Sunday, November 3, 2013

Perfect Practice Produces Perfect Performance

Tristan and I have been very fortunate over the past years to have access to some amazing trainers. One trainer I have mind-melded with to an almost eerie level has been the amazing, incredible Eric Dierks. I studied with him in 2012 for seven months at Renovatio Farms, the gorgeous facility he calls home with his equally gorgeous and talented wife, Trayce. Under Eric's tutelage, we transformed my cute, spunky pony cross into a lean, mean, eventing machine. This October, the Super-pony got to stretch his cross country legs at the incredible Gibbe's Farm in St. Matthews, SC. All I can say is that I thought I had died and gone to some cross country heaven, filled with great schooling questions and challenging fences alike. A clinic with Eric, and a trip to "Eventing Candyland" was exactly what the doctor ordered for the end of this show season!

Day One - 

Sometimes Eric gets very animated while explaining and it leads to awesome hand gestures/facial expressions!

We started the Prelim/Training group with a solid focus on galloping position. Eric said many of the problems that occur out on course stem from a lack of stability in the gallop. The rider should be up over the hands, almost balanced on the balls of the feet, and ready for action. Then, when you go into the preparation phase before the jump, all you need to do is lift up through your collar bone, draw your elbows to your sides, and support with your legs to the fence. When our group all started out, we all had gallop positions too behind the motion, trying to dictate our horse's balance, instead of letting them find their own. Once we adjusted our positions over our hands and with the motion of the gallop, all of our horses started to find their own rhythms and become accountable for their own balance, allowing the riders to focus on more important things like track and engine.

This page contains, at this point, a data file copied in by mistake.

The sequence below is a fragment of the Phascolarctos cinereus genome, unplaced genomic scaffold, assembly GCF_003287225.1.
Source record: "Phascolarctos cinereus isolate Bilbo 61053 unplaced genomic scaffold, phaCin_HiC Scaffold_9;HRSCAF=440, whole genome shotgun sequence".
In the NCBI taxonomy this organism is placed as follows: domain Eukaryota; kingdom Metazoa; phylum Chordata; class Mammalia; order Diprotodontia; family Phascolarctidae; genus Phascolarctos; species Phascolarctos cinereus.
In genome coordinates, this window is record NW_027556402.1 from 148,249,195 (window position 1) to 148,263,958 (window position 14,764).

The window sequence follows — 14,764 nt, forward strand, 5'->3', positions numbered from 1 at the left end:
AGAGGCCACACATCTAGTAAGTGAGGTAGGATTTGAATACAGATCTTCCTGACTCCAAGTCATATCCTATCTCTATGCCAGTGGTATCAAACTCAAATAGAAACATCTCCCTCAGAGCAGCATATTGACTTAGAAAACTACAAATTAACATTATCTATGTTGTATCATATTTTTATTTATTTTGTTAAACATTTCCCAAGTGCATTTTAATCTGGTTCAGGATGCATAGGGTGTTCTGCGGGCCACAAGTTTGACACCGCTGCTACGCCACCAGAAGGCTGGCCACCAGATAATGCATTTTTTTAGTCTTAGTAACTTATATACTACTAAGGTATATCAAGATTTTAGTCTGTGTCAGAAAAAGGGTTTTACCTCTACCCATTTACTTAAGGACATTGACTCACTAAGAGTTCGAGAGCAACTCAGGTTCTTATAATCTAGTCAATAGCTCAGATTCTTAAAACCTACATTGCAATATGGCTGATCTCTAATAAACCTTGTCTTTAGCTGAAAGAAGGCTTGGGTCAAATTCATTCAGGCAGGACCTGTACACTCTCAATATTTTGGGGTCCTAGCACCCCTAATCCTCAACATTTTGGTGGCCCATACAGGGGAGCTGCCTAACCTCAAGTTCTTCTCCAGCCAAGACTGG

We started off schooling a small oxer, working to establish our "stamp" over fences. Eric's goal at the beginning of a clinic is to examine the individual rider's perfect jump, and have them strive to repeat it over every fence. That "stamp" is different with each horse and rider combination, but it's great to start out with a base level of excellence to strive for.

Chelsea over a nice wide oxer establishing her "stamp."
Once our "stamps" were established, we traveled out into the main field to start with some of the jumps I had been drooling over since pulling into the facility; steeplechase fences. The steeplechase jumps were laid out in a big ring around the field and meant to be ridden at speed, something with which Tristan and I are only recently getting comfortable. We went from steeplechasing to up and downhill fences in small courses. One of the comments Eric made about uphill jumps really resonated with me. Eric said "9 out of 10 times, the horse will add a stride before an uphill fence." When I rode my uphill line, I kept that nugget in mind. While not necessarily planning for the add, I wasn't shocked when the add came and was able to ride positively from it instead of being taken by surprise.

Katellyn and Manderlay over a steeplechase fence

Superpony steeplechasing!

Katellyn and Manderlay


Eric on Manderlay

Oh yeah, and I jumped a duck. No big deal.

Day Two -

Since we had established the gallop the day before, Eric had us focus on letting our horses "play" over some smaller courses. We started out in a more forested area of the farm, playing pole bending with the trees and getting the horses to think on their feet, or as Eric put it, "cat-like." From there, we started a really fun exercise: using the smaller beginner novice/novice jumps, we created our own courses at the trot while jumping a fence at least every 15 seconds. This made all of us think on our feet about where our tracks went between the trees and which fences would be next, all while maintaining a comfortable pace at the trot. I, for one, loathe trotting jumps, but it is a vital skill to have when you find yourself in a sticky situation, like jumping up a bank to a skinny.